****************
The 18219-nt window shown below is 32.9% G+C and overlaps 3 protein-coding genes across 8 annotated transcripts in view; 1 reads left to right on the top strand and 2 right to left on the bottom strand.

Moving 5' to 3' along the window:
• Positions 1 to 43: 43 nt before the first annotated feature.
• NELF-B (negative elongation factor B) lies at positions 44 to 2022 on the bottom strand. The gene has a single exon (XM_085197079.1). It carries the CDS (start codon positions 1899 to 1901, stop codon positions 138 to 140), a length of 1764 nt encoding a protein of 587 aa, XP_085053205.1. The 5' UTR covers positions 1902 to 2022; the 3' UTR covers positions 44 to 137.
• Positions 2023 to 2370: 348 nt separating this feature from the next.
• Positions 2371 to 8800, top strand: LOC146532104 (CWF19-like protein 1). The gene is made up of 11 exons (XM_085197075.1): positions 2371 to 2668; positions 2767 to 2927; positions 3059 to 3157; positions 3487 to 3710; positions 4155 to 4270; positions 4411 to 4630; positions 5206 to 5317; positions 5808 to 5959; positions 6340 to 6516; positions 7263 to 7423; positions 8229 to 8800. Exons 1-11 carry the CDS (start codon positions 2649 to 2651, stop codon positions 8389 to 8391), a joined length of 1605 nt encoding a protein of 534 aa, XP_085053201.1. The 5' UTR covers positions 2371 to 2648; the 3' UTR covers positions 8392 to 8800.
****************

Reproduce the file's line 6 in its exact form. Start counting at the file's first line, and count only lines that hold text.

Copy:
• Positions 2371 to 8800, top strand: LOC146532104 (CWF19-like protein 1). The gene is made up of 11 exons (XM_085197075.1): positions 2371 to 2668; positions 2767 to 2927; positions 3059 to 3157; positions 3487 to 3710; positions 4155 to 4270; positions 4411 to 4630; positions 5206 to 5317; positions 5808 to 5959; positions 6340 to 6516; positions 7263 to 7423; positions 8229 to 8800. Exons 1-11 carry the CDS (start codon positions 2649 to 2651, stop codon positions 8389 to 8391), a joined length of 1605 nt encoding a protein of 534 aa, XP_085053201.1. The 5' UTR covers positions 2371 to 2648; the 3' UTR covers positions 8392 to 8800.